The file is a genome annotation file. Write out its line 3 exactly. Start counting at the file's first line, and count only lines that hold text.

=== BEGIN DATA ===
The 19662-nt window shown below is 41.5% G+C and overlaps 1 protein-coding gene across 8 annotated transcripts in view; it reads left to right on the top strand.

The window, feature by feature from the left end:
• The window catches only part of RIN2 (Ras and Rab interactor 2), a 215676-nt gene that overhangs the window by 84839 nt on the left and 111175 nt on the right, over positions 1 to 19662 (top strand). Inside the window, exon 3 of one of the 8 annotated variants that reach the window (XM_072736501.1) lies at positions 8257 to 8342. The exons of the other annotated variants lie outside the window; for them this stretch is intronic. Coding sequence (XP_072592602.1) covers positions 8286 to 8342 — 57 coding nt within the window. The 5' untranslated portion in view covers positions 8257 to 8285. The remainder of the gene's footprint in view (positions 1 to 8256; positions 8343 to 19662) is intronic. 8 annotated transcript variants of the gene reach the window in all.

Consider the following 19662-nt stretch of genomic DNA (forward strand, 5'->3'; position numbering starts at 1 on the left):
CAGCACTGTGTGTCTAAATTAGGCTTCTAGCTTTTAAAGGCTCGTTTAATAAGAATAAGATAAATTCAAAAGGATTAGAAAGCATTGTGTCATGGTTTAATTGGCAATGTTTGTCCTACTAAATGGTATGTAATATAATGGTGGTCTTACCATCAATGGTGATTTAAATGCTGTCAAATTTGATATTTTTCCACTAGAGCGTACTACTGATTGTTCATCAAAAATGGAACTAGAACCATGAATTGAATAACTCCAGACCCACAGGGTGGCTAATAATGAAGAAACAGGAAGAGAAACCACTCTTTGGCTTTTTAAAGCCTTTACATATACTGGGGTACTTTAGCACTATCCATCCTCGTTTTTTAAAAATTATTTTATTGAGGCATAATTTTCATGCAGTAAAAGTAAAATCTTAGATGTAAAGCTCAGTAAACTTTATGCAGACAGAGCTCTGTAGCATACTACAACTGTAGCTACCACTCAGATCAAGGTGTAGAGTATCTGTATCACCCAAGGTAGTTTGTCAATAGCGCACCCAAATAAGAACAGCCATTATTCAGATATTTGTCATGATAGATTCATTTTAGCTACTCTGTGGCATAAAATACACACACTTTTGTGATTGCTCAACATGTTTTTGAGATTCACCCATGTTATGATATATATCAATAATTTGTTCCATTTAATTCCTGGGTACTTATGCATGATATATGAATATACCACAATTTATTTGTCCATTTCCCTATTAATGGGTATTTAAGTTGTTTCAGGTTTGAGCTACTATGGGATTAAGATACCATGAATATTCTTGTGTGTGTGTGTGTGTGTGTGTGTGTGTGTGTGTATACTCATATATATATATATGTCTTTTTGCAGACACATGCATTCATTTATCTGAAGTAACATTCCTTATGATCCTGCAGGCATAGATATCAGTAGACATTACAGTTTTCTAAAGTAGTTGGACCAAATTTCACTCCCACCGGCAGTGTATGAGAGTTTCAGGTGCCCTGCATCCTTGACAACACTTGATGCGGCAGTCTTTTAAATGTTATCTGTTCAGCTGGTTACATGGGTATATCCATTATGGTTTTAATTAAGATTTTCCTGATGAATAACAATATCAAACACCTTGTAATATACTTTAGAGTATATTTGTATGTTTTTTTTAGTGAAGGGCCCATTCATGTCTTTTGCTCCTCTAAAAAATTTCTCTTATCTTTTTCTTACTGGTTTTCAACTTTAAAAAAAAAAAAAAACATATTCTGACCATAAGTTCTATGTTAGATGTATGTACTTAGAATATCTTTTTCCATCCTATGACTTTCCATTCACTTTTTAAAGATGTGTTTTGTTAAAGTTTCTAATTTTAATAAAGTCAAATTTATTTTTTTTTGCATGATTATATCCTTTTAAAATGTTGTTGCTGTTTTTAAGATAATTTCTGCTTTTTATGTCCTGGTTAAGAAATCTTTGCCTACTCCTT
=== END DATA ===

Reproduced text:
• The window catches only part of RIN2 (Ras and Rab interactor 2), a 215676-nt gene that overhangs the window by 84839 nt on the left and 111175 nt on the right, over positions 1 to 19662 (top strand). Inside the window, exon 3 of one of the 8 annotated variants that reach the window (XM_072736501.1) lies at positions 8257 to 8342. The exons of the other annotated variants lie outside the window; for them this stretch is intronic. Coding sequence (XP_072592602.1) covers positions 8286 to 8342 — 57 coding nt within the window. The 5' untranslated portion in view covers positions 8257 to 8285. The remainder of the gene's footprint in view (positions 1 to 8256; positions 8343 to 19662) is intronic. 8 annotated transcript variants of the gene reach the window in all.